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playfellow

[pley-fel-oh] /ˈpleɪˌfɛl oʊ/
noun
1.
a playmate.
Origin of playfellow
1505-1515
1505-15; play + fellow
Dictionary.com Unabridged
Based on the Random House Dictionary, © Random House, Inc. 2015.
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Examples from the Web for playfellow
Historical Examples
  • In his childhood he had been a playfellow of the doctors children.

    Memoirs of Leonora Christina Leonora Christina Ulfeldt
  • Lost to me she is every way—no longer my playfellow—no chance of her being my friend.

  • What could she do to make her friend and playfellow well and happy again?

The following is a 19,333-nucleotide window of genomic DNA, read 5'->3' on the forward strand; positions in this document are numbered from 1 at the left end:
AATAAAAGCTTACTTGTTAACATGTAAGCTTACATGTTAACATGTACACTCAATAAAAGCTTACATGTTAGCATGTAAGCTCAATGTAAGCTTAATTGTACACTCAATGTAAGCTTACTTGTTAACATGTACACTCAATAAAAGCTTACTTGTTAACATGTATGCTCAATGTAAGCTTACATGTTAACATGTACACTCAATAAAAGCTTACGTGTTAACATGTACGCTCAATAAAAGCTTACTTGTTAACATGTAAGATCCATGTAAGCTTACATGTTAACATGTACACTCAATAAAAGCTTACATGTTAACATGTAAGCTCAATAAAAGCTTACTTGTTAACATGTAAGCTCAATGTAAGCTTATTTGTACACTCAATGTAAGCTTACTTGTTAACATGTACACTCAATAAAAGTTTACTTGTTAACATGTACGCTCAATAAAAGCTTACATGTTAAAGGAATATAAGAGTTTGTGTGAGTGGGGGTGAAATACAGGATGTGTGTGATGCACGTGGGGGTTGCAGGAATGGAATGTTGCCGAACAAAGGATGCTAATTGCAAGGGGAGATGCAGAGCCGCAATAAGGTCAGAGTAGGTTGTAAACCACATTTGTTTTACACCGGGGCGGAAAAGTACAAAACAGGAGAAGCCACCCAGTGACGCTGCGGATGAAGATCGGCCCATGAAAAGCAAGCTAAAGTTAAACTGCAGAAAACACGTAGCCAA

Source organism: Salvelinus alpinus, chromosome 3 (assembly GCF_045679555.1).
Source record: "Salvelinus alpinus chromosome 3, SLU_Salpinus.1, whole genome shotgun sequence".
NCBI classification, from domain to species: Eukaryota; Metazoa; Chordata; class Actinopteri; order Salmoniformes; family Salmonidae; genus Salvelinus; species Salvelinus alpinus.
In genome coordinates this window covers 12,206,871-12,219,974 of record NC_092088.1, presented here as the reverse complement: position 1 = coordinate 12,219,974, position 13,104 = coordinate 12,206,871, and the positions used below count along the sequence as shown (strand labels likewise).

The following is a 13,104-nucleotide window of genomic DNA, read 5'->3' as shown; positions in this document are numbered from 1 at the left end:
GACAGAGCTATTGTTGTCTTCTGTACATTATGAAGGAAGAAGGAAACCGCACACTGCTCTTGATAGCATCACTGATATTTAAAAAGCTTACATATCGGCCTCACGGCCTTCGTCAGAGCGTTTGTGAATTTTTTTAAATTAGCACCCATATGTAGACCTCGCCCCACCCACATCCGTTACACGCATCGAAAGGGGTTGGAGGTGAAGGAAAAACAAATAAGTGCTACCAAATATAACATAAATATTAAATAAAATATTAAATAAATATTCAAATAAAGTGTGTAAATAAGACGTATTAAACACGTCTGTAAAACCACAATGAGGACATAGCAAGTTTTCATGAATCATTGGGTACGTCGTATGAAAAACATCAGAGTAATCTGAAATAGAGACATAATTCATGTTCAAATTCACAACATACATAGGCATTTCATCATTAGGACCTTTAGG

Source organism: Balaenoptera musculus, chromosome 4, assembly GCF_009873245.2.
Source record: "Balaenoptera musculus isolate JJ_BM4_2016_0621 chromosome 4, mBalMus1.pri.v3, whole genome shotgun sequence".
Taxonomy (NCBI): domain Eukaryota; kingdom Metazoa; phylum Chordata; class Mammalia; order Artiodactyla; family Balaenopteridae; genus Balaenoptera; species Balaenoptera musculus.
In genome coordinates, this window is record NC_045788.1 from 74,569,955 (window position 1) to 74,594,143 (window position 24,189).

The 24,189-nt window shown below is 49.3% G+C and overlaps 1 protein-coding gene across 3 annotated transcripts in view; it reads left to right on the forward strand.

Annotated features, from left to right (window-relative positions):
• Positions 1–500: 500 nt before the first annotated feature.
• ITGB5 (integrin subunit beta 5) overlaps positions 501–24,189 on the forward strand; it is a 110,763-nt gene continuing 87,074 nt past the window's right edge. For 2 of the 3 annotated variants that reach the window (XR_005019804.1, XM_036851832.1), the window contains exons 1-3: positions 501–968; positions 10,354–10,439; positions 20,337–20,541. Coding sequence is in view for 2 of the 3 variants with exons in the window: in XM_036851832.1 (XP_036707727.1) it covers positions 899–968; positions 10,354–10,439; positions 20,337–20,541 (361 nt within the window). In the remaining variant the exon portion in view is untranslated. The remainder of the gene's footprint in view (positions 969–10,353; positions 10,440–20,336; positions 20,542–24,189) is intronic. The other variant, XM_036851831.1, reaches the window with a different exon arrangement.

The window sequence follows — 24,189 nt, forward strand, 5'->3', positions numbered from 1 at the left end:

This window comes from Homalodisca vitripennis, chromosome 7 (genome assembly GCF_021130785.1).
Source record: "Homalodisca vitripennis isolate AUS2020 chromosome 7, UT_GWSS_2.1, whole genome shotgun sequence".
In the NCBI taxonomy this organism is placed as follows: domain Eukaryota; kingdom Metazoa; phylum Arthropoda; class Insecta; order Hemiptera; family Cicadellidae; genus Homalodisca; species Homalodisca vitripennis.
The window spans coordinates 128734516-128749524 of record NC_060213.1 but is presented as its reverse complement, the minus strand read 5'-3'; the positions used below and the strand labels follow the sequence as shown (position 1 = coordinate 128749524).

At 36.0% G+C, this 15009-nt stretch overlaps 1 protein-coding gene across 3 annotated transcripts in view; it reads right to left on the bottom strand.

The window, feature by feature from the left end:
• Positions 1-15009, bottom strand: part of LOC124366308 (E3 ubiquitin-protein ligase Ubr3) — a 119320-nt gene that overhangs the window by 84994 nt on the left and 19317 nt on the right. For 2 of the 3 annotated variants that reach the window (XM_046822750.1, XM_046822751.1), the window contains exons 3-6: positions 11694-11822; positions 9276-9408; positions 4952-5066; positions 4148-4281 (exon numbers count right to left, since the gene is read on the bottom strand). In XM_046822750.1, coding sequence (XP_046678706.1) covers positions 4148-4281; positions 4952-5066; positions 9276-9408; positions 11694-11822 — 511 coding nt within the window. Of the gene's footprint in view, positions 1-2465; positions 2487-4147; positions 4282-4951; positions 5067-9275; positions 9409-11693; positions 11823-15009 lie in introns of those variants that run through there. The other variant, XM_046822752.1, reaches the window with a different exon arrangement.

Heart and Science Wilkie Collins
  • "Here is a playfellow for you, Ada," said her father, as he led her towards him.

    Luttrell Of Arran Charles James Lever
  • It appears, therefore, that this child also was in Bari, and was being educated with his playfellow Rodrigo.

    Lucretia Borgia Ferdinand Gregorovius
  • His dog was their sleeping companion by night and playfellow by day.

    Golden Moments Anonymous
  • She was little more than a child, but she became mistress as well as playfellow of the mad king.

    Women of Medival France Pierce Butler
  • Little Rudolph fretted for a time after his nurse and playfellow.

    One Snowy Night Emily Sarah Holt
  • Youth calls to youth, and she hailed his advent into her monotonous life as a child greets the coming of a playfellow.

    The Jungle Girl Gordon Casserly
  • No, he is very glad for me to have a playfellow, for I am rather lonely sometimes.

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